Alipay’s new feature turned itself into a hookup app: How could Alipay have been this stupid?

People downloading the Alipay app

Alipay, one of China’s best-known digital payment apps owned by Ant Financial Services Group, the financial affiliate of China’s e-commerce giant Alibaba, recently rolled out its social networking platform in an ambitious attempt to take on the country’s leading social app, WeChat. However, something went terribly wrong: the platform was accidentally converted into a “booty call” service network glutted with large numbers of pictures of scantly-clad women and titillating posts.

On November 27th, Ant Financial updated its flagship Alipay app with a new social feature named “Quanzi”, or “Circles” in English that allows users to stay updated on topics of interest to them and get in touch with like-minded users online. Alipay says in a statement that the new feature is designed to build real-name online communities where users can socialise with each other more easily within the company’s big-data-driven credit rating system. According to Alipay insiders, the feature is a product of the intersection between online networking and consumer behaviour. It is believed that Alipay’s existing credit system enables itself to accurately identify users of the same interest and build trust in online communities.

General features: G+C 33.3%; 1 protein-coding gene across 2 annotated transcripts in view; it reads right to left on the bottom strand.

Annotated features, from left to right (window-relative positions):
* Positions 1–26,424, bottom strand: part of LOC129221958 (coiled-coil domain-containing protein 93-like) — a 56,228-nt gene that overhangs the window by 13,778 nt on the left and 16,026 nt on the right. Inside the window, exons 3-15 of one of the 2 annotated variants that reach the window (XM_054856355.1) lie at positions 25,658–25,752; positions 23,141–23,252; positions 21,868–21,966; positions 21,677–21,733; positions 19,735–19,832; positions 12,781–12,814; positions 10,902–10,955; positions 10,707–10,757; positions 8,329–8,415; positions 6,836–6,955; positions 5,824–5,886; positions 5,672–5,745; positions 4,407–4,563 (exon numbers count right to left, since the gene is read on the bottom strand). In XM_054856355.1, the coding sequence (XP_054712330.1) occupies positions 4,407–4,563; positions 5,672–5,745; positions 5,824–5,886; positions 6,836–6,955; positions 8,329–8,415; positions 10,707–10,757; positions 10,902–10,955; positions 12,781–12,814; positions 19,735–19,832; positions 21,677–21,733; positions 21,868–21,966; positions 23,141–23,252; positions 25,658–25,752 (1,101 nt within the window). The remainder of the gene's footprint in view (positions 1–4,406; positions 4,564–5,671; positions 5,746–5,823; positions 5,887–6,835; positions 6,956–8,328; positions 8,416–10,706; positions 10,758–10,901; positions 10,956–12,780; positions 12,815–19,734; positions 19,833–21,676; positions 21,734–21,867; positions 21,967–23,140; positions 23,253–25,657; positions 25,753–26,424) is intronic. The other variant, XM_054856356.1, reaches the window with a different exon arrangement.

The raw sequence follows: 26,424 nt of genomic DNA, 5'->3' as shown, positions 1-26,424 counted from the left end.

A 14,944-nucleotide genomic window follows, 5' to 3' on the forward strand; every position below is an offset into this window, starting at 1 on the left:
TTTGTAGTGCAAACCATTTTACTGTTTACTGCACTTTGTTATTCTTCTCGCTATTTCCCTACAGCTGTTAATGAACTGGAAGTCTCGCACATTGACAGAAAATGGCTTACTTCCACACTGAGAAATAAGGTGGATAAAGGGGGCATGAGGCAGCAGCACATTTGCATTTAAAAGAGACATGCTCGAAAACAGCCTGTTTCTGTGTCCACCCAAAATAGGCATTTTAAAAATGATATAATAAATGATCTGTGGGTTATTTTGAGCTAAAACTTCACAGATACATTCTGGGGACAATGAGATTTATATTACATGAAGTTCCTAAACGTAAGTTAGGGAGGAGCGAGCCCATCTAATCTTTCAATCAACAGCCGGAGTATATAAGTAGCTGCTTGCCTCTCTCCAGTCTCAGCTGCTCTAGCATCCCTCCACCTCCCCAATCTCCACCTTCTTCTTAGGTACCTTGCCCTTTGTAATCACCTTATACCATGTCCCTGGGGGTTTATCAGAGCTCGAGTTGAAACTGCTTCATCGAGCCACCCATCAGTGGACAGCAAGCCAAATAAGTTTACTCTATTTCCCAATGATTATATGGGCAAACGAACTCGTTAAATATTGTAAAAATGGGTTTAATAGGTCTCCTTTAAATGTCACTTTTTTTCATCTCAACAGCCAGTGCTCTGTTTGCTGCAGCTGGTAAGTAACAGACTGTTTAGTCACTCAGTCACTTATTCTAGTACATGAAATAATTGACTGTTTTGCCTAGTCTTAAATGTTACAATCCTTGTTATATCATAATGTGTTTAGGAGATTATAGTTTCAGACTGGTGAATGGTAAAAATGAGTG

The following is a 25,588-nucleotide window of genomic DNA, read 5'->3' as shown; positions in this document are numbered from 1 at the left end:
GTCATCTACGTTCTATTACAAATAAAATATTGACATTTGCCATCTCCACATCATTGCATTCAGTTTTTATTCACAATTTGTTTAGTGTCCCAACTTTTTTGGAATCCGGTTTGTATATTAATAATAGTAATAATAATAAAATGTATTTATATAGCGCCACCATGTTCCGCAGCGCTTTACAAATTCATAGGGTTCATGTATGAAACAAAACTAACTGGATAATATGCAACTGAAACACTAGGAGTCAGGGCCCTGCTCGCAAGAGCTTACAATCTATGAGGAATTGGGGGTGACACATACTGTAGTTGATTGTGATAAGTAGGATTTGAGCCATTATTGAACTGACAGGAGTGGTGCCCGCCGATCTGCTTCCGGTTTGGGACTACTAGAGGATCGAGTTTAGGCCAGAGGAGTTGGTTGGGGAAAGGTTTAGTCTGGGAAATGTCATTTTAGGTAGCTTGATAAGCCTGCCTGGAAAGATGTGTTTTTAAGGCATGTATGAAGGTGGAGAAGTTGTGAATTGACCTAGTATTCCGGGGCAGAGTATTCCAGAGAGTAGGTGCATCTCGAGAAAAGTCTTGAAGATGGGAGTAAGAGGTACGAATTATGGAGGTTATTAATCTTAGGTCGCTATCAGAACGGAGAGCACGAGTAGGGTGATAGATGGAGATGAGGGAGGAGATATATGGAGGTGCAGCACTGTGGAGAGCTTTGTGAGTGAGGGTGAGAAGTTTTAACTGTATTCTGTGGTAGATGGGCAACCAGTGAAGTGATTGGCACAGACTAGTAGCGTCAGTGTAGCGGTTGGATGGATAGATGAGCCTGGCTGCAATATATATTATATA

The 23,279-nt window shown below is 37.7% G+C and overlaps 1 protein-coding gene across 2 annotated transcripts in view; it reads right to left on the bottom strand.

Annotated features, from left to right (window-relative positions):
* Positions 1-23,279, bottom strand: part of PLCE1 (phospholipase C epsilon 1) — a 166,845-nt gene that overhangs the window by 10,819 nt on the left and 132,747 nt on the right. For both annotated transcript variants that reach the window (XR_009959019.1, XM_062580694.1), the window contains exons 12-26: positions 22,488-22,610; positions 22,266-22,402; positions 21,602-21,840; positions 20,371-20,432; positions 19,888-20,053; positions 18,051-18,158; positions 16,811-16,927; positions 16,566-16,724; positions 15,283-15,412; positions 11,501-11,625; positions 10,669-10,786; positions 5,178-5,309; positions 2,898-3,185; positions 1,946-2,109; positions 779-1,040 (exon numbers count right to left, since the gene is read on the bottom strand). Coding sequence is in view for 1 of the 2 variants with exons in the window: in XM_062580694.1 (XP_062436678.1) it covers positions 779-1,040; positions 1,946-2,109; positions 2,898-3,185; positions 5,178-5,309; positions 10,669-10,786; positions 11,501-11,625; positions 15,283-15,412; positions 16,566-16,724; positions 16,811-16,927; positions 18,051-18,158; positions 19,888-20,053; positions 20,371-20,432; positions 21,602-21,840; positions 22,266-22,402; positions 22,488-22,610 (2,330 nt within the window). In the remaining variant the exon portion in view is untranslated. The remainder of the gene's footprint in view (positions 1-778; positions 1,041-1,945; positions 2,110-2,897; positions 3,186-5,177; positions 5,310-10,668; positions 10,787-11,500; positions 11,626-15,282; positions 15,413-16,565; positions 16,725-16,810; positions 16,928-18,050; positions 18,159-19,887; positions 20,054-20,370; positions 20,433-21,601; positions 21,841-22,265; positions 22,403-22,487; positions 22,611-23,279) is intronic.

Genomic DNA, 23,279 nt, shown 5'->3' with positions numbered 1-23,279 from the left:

Only female users are allowed to post in the “Campus Diary” group